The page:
If you have experienced trouble with your balance, you might have told yourself you’re getting older. (Always true, but not always an explanation.) Or perhaps you have attributed a parent’s forgetfulness to oncoming dementia. Perhaps no one has pointed out that a vitamin B12 lack could cause these and numerous other symptoms.
What Are the Results of Vitamin B12 Deficiency?
Q. I had five falls in 14 months and injured myself each time. Concerned about this, I went to a neurologist. In addition, my memory was shot, and I could not focus on anything.
He put me through several tests, including one for vitamin B12. I was very deficient, but I did not have pernicious anemia. To address the problem, he started me on weekly injections of B12. That was more than two years ago, and we have switched to monthly injections. I have not fallen since that time and I’ve regained my memory. I would like others to recognize that vitamin B12 deficiency is serious.
Causes of Vitamin B12 Lack:
A. Vitamin B12 deficiency is more common than many people realize and can easily go unrecognized. Pernicious anemia, in which people lack “intrinsic factor,” is a possible cause but not the only one. People who have had bariatric surgery and those with stomach inflammation (“atrophic gastritis”) also have difficult absorbing adequate vitamin B12 (American Family Physician, Sep. 15, 2017).
Older people are far more likely to suffer a vitamin B12 lack, as are heavy drinkers. Vegans and strict vegetarians are, too, because they don’t consume sources of this vitamin: meat, poultry, fish, shellfish, eggs or dairy products. Certain medicines, especially those that block stomach acid such as the PPIs, can contribute to vitamin B12 deficiency. The diabetes medicine metformin can also lower levels of vitamin B12.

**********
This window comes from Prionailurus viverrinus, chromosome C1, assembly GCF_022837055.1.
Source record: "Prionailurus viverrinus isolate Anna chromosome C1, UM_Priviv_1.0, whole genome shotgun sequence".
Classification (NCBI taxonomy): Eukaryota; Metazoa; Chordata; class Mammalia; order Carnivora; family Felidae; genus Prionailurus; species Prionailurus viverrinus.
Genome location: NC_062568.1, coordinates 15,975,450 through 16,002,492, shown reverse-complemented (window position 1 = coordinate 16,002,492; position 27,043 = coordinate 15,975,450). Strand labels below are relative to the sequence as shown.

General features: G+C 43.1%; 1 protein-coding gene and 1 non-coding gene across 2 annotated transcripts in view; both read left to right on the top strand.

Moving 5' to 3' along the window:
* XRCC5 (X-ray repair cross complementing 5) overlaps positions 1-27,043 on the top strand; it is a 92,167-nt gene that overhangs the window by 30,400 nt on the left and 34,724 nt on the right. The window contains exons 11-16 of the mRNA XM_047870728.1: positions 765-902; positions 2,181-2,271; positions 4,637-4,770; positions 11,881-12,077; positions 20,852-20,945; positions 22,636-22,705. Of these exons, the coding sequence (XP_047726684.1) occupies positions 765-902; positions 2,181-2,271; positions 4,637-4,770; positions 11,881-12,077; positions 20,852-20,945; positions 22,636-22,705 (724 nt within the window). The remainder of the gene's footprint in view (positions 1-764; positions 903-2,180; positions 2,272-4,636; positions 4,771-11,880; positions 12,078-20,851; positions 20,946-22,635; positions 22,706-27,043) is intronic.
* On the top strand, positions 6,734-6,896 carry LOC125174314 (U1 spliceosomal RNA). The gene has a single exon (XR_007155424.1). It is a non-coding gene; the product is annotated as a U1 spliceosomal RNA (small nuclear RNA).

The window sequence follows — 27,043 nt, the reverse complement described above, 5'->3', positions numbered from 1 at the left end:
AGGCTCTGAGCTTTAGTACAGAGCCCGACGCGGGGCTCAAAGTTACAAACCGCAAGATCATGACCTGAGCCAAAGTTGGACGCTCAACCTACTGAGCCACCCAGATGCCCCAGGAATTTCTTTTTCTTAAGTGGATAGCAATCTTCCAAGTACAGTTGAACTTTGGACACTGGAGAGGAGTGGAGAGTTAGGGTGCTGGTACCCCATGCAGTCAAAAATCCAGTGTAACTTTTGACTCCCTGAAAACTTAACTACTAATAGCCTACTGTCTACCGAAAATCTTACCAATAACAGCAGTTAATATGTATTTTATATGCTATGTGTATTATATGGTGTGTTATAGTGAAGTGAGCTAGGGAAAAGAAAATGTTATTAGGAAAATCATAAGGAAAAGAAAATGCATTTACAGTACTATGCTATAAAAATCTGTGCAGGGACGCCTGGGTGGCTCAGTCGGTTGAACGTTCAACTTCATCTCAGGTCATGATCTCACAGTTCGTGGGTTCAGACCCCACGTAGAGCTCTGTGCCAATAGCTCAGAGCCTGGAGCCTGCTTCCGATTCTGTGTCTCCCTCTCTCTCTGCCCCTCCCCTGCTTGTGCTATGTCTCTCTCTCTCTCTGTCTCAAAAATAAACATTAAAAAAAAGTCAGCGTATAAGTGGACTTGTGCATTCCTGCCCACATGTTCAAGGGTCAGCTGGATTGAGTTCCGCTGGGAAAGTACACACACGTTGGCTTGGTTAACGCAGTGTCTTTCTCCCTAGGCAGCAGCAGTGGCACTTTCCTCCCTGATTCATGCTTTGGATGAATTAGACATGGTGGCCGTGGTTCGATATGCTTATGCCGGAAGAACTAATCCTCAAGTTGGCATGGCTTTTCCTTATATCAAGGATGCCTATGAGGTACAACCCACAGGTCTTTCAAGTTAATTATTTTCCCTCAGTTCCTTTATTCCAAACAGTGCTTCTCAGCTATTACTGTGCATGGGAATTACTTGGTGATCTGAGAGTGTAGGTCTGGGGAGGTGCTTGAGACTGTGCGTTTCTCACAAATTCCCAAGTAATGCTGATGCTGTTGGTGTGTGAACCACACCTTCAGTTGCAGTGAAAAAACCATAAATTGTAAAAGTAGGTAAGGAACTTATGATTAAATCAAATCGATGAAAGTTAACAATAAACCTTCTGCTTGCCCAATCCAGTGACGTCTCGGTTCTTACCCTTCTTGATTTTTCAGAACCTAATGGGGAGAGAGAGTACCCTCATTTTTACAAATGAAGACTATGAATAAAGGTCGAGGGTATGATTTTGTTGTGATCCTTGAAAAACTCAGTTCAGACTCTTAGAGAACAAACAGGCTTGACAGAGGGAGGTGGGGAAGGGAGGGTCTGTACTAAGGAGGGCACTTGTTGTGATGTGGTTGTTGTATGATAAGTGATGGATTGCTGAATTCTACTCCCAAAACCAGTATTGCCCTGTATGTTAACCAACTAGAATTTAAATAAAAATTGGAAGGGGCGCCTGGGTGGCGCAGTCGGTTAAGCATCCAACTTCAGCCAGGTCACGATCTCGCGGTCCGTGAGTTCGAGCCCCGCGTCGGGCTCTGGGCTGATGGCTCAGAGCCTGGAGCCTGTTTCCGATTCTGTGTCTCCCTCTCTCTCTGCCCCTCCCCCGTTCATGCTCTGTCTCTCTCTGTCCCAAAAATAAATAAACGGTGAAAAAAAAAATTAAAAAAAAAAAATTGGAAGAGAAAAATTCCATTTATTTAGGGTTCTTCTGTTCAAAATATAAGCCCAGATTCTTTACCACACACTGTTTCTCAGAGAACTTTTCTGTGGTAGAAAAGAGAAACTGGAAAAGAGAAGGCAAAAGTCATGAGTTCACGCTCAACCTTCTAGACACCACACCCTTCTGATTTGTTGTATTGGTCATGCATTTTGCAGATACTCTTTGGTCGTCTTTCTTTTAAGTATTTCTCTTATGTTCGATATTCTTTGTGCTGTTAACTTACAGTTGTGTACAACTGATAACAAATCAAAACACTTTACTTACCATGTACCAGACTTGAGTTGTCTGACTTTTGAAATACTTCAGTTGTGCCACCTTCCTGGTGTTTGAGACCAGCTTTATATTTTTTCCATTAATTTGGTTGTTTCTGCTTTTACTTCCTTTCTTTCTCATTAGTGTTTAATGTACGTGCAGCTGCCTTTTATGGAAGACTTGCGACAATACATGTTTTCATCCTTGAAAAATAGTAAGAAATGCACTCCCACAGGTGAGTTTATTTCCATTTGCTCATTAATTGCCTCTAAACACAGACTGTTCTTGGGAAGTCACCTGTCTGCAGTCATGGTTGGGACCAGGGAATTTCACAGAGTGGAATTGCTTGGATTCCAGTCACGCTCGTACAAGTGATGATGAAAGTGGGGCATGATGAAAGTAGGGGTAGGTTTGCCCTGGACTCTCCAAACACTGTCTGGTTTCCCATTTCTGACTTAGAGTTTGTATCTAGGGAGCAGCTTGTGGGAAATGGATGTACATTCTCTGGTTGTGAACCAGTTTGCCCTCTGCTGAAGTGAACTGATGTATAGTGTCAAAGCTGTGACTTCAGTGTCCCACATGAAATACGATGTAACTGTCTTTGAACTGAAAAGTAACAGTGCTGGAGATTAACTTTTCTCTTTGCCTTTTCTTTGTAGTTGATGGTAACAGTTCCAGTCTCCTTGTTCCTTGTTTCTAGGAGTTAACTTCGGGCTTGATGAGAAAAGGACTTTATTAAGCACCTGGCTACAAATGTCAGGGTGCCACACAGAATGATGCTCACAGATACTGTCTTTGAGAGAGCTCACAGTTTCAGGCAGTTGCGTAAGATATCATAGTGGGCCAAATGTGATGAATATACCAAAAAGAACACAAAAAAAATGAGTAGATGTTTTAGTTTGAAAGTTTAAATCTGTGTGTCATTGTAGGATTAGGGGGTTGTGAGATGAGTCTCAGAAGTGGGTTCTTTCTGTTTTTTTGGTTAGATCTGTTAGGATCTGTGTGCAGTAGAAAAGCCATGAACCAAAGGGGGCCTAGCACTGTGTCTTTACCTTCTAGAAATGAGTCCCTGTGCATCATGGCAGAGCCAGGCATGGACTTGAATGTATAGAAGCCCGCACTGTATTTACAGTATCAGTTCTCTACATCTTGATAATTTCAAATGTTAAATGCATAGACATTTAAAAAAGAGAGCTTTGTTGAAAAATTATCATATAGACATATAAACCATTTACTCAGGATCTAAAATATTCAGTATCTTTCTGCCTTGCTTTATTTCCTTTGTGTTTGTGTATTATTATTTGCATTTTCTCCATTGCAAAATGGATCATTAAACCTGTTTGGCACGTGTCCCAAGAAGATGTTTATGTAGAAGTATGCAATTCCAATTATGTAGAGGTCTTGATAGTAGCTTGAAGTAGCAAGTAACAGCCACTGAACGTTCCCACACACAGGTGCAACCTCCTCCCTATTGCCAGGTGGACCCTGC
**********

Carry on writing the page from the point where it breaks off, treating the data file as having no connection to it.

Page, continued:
Symptoms of Vitamin B12 Deficiency:
Symptoms that this vitamin is too low include balance and memory problems such as those you experienced. Other complications include numbness or tingling in the hands and feet, fatigue, heart palpitations, depression, shortness of breath and sore tongue. In severe cases, people may develop a distinctive type of anemia or other blood abnormalities. Irritability, peripheral neuropathy and trouble with the sense of smell could also signal low vitamin B12 levels.
In making the diagnosis, doctors often check methylmalonic acid levels (MMA) as well as serum vitamin B12. MMA is elevated when there is a vitamin B12 lack. Doctors used to use injections to correct this deficiency, but now they may prescribe a high-dose oral vitamin. This generally makes people feel much better.
To learn more about this and other vitamin and mineral deficiencies that can be caused by common medications, you will wish to consult Dr. Tieraona Low Dog’s book, Fortify Your Life: Your Guide to Vitamins, Minerals and More. A paperback edition is available from www.PeoplesPharmacy.com.